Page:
Ricq’s fondness for practical effects and a synth-soaked score isn’t all that paints Dead Shack like something of a playful throwback to the funny fright flicks of yore (best known for his animated work on shows like Freaktown, and League of Super Evil or his career with the band HUMANS, who provide said score), this sinister and silly tale of teenagers in the woods squaring off against cannibalistic freaks has already slayed audiences at the Fantasia Film Festival, the London Fright Festival, and Sitges, so this one certainly looks to be a late night genre fan’s delight. Sweet!
21. Call Me by Your Name (Luca Guadagnino, USA/Italy/France)
This 1980s-set coming-of-age drama from director Luca Guadagnino (I Am Love, A Bigger Splash) and adapted by James Ivory from André Aciman’s acclaimed 2007 of the same name, looks unflinchingly at the romantic lives of two gay men, Elio (Timothée Chalamet) and Oliver (Armie Hammer).
Already being dubbed as this year’s Moonlight, buzz around this film has been sensational and the acclaim, universal. With such winning and wise subject matter, expert lensing from cinematographer Sayombhu Mukdeeprom (Uncle Boonmee Who Can Recall His Past Lives) and music by Sufjan Stevens, Call Me by Your Name is a sure to be one of VIFF’s most artistically satisfying and emotionally intense experiences.
20. The Hidden Sword (Xu Haofeng, China)
Art-action movie master from China, Xu Haofeng (The Final Master) brings the big-budget martial arts epics The Hidden Sword to VIFF and fist-pumping set pieces are sure to follow.
Set in the 1930s, this new wrinkle in the Wuxia genre tradition (Film nerd interruption: Xu Haofeng also wrote Wong Kar-wai’s Ip Man epic from 2013, The Grandmaster) is destined to deliver chops, kicks, comedic heroism, acrobatics, artful eroticism, swordplay, and beautiful visuals all around.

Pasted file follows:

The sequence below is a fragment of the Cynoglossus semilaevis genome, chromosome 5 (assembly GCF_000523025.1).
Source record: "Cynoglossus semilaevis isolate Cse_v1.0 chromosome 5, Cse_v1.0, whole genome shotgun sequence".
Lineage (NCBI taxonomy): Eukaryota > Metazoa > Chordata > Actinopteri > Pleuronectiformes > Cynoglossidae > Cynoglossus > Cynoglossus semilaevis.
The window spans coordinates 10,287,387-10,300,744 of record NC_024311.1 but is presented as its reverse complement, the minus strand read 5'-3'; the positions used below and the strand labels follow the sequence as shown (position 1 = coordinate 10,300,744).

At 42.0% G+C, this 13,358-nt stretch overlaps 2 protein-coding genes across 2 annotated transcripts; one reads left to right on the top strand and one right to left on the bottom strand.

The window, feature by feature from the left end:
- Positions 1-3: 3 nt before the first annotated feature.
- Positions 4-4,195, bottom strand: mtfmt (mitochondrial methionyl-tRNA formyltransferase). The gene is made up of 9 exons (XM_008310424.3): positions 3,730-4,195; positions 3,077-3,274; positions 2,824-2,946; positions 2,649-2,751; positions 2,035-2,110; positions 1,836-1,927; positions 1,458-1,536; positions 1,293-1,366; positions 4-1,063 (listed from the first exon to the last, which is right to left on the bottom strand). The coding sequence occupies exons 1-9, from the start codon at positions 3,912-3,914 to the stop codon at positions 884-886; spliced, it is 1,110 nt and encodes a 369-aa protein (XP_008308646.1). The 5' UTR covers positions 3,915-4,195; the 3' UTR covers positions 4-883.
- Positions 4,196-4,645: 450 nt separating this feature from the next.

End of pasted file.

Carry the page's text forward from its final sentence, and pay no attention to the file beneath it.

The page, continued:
19. The Endless (Aaron Moorhead, Justin Benson, USA)
The follow-up film to their atmospheric, Lovecraftian horror film Spring (2014), The Endless finds directing/starring duo Aaron Moorhead and Justin Benson (who also wrote) in terrifying genre territory once more. Playing brothers who can’t seem to keep away from the “UFO death cult” they fled from a decade prior, particularly the group’s charismatic leader Hal (Tate Ellington), strange and supernatural shit is destined to meet the portentous fan.
Slowly amassing an impressive body of work (2012’s Resolution was bone-chilling, too), odds are great that Moorhead and Benson will have another horror hit on their hands with The Endless. If you’re brave enough, don’t miss it.
18. Ismael’s Ghosts (Arnaud Desplechin, France)
Another surefire festival favorite filmmaker is France’s Arnaud Desplechin (Kings and Queen), who’s latest film, Ismael’s Ghost, features a dream cast that includes Marion Cotillard and Charlotte Gainsbourg––holy eff, I’ll watch those two in anything!
When the titular Ismaël (Mathieu Amalric) finds his life, and current film project, thrown askew, it’s for good reason. His wife (Cotillard), presumed dead having disappeared 20 years hence, mysteriously returns. What now?
And while Ismael’s Ghost previously premiered early in the year at Cannes––to polarizing reactions––what’s being presented at VIFF this year is the longer director’s cut, not screened at Cannes, and may well be substantial enough to assuage those who were uncertain before.